Covid: Chile starts fourth vaccine dose amid rise in cases
Chile has started administering fourth doses of Covid-19 vaccines, the first Latin American country to do so, as the Omicron variant fuels a surge in cases.
People with weakened immune systems will be the first to receive the shots. The campaign will be extended to all those over the age of 55 in February.
Infections are rising across South America, which was badly hit by previous waves of the pandemic.
Since then, some countries have managed to achieve high levels of vaccination.
Chile has fully vaccinated more than 14 million people over the age of three, out of a population of 19 million, according to the health ministry. Around 11.3 million people have already received a third dose.
The country’s campaign started with the Chinese-made Sinovac vaccine, and the expansion of the programme to include fourth doses will use a combination of Sinovac, Pfizer and AstraZeneca jabs.
President Sebastián Piñera, who visited a Santiago hospital where fourth shots were offered on Monday, also urged people to get vaccinated, saying the jabs are “safe and work”.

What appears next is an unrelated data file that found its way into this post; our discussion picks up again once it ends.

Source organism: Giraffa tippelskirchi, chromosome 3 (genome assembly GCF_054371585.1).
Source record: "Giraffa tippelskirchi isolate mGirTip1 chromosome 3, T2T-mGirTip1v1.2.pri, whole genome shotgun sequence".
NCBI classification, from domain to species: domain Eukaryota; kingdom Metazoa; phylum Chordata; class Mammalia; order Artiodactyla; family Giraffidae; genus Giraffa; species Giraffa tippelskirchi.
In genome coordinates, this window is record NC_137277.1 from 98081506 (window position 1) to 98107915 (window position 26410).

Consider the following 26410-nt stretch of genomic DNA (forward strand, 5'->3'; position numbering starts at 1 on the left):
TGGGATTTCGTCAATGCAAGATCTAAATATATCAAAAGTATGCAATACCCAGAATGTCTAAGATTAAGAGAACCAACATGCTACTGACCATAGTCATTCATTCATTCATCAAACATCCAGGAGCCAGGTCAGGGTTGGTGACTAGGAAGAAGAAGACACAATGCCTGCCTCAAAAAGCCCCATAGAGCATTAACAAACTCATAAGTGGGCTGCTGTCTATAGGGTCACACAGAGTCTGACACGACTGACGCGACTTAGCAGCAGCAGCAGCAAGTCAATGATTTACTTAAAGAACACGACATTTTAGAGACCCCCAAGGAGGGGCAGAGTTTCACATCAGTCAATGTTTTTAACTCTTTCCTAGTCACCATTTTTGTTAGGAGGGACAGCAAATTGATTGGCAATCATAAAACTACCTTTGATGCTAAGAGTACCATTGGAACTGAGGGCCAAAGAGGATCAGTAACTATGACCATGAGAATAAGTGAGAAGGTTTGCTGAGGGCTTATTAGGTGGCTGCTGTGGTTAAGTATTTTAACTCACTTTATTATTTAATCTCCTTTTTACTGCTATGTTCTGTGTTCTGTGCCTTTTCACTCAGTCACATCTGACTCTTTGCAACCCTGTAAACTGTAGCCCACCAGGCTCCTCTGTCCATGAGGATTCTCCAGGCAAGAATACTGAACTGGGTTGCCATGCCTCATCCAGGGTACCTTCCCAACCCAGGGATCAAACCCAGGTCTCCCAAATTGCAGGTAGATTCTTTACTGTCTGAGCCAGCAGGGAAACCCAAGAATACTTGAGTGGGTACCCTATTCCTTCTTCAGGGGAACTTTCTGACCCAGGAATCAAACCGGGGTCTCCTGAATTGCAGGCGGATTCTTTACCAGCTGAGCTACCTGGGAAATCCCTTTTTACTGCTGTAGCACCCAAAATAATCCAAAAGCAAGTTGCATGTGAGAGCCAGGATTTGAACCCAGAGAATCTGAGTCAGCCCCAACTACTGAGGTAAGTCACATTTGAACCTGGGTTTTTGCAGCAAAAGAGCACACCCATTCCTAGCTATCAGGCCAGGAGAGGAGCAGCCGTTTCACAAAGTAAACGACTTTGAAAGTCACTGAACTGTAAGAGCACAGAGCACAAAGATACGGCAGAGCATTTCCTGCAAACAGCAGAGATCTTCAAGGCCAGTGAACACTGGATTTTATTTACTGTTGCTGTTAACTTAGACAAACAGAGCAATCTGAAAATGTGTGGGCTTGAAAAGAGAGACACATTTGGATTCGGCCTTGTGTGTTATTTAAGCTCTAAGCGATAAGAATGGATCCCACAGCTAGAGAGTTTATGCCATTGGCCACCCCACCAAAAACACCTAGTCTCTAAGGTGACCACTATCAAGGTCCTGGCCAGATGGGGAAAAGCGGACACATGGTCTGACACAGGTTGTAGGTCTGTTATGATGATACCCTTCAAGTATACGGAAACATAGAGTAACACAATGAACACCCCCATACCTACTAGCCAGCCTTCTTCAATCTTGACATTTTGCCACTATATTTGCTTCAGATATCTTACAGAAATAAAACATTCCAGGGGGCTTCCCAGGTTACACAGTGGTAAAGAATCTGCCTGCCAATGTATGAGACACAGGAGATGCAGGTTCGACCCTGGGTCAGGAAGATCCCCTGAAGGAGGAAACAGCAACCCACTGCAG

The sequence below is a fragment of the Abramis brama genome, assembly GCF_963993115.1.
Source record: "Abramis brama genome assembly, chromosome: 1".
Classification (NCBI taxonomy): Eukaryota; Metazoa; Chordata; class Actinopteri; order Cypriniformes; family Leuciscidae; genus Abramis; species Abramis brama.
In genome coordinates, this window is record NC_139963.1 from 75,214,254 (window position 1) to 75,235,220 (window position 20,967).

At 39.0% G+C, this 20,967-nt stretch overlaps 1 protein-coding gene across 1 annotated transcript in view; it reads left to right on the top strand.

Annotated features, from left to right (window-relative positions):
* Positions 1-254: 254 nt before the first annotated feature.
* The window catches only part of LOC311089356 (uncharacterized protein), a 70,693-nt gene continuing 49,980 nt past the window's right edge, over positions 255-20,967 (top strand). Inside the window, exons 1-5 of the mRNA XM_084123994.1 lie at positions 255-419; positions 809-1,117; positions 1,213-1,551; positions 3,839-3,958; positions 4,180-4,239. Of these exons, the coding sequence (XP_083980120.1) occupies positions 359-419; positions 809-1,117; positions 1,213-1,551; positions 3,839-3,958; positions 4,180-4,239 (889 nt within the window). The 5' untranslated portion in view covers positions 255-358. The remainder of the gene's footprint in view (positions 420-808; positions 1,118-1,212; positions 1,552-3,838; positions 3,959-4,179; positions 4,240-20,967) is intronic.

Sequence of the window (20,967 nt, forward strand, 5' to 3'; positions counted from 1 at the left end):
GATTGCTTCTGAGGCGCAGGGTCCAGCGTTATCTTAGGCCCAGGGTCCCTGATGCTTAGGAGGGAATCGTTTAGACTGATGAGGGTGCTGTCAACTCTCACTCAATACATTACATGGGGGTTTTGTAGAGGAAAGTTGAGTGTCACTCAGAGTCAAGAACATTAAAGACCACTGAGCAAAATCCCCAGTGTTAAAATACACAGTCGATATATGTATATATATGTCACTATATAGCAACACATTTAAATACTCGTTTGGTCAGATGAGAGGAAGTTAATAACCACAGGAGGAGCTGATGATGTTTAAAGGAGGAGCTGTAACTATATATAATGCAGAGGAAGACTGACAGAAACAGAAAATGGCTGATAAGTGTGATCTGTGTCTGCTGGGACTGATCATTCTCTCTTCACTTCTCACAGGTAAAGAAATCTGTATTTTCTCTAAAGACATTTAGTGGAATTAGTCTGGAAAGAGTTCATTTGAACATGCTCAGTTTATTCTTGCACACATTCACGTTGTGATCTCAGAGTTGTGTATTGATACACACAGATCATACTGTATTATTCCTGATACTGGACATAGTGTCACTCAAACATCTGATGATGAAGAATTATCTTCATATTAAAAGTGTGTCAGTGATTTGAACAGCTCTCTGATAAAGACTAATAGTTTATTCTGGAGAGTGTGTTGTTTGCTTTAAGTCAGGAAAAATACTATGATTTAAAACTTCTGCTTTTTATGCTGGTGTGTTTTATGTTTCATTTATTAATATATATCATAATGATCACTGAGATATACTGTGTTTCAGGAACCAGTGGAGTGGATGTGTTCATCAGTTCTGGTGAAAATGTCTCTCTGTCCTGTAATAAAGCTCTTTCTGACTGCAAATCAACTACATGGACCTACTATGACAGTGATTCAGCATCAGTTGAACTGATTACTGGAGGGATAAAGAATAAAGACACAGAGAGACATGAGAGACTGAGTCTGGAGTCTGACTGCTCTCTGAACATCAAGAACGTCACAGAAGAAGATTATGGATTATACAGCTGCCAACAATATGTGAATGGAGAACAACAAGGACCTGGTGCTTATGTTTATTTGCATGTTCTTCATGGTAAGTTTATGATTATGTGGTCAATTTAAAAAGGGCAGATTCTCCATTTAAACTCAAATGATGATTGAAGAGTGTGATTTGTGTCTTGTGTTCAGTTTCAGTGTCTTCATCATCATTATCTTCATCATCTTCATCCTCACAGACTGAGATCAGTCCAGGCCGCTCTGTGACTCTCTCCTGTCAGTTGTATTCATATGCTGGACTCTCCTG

He said of those refusing to be vaccinated: “What you’re doing is irresponsible. If you aren’t vaccinated, you’ll get infected, you’ll infect your families, partners [and] work colleagues.”
“What you’re doing is irresponsible. If you aren’t vaccinated, you’ll get infected,
you’ll infect your families, partners [and] work colleagues.”
The highly infectious Omicron variant is behind a surge in cases around the world, though studies suggest it is less severe than other variants of the virus, especially for those who have been vaccinated. However, the high number of infections is putting pressure on health services.
Israel started offering a wide rollout of a fourth Covid-19 vaccine earlier this month, believed to be the first nation to do so.
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Elsewhere in South America, Argentina, Bolivia and Peru have all reported record case counts in recent weeks.
Infections are also surging in the region’s largest country, Brazil, where experts have warned the situation is likely to be worse than official numbers suggest. They say figures are not reliable because of a data blackout caused by hackers as well as insufficient testing.
The country, one of the world’s hardest hit by the pandemic, is now administering a third dose of the vaccine.